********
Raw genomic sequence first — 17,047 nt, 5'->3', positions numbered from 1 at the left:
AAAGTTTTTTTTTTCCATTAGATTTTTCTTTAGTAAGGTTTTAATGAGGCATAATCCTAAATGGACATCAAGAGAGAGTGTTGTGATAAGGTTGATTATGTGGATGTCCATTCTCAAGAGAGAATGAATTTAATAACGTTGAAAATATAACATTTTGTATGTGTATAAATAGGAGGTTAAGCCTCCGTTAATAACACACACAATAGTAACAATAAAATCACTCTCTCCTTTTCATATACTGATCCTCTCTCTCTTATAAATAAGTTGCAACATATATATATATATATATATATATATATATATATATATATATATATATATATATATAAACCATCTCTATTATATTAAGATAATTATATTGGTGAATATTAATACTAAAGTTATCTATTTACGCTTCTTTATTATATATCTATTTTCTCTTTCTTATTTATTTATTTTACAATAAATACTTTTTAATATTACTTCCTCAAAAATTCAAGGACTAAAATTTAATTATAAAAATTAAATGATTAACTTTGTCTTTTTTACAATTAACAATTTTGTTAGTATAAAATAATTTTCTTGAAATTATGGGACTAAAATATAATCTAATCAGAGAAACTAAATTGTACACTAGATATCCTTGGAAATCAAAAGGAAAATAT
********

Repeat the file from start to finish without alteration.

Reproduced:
Raw genomic sequence first — 17,047 nt, 5'->3', positions numbered from 1 at the left:
AAAGTTTTTTTTTTCCATTAGATTTTTCTTTAGTAAGGTTTTAATGAGGCATAATCCTAAATGGACATCAAGAGAGAGTGTTGTGATAAGGTTGATTATGTGGATGTCCATTCTCAAGAGAGAATGAATTTAATAACGTTGAAAATATAACATTTTGTATGTGTATAAATAGGAGGTTAAGCCTCCGTTAATAACACACACAATAGTAACAATAAAATCACTCTCTCCTTTTCATATACTGATCCTCTCTCTCTTATAAATAAGTTGCAACATATATATATATATATATATATATATATATATATATATATATATATATATATATATAAACCATCTCTATTATATTAAGATAATTATATTGGTGAATATTAATACTAAAGTTATCTATTTACGCTTCTTTATTATATATCTATTTTCTCTTTCTTATTTATTTATTTTACAATAAATACTTTTTAATATTACTTCCTCAAAAATTCAAGGACTAAAATTTAATTATAAAAATTAAATGATTAACTTTGTCTTTTTTACAATTAACAATTTTGTTAGTATAAAATAATTTTCTTGAAATTATGGGACTAAAATATAATCTAATCAGAGAAACTAAATTGTACACTAGATATCCTTGGAAATCAAAAGGAAAATAT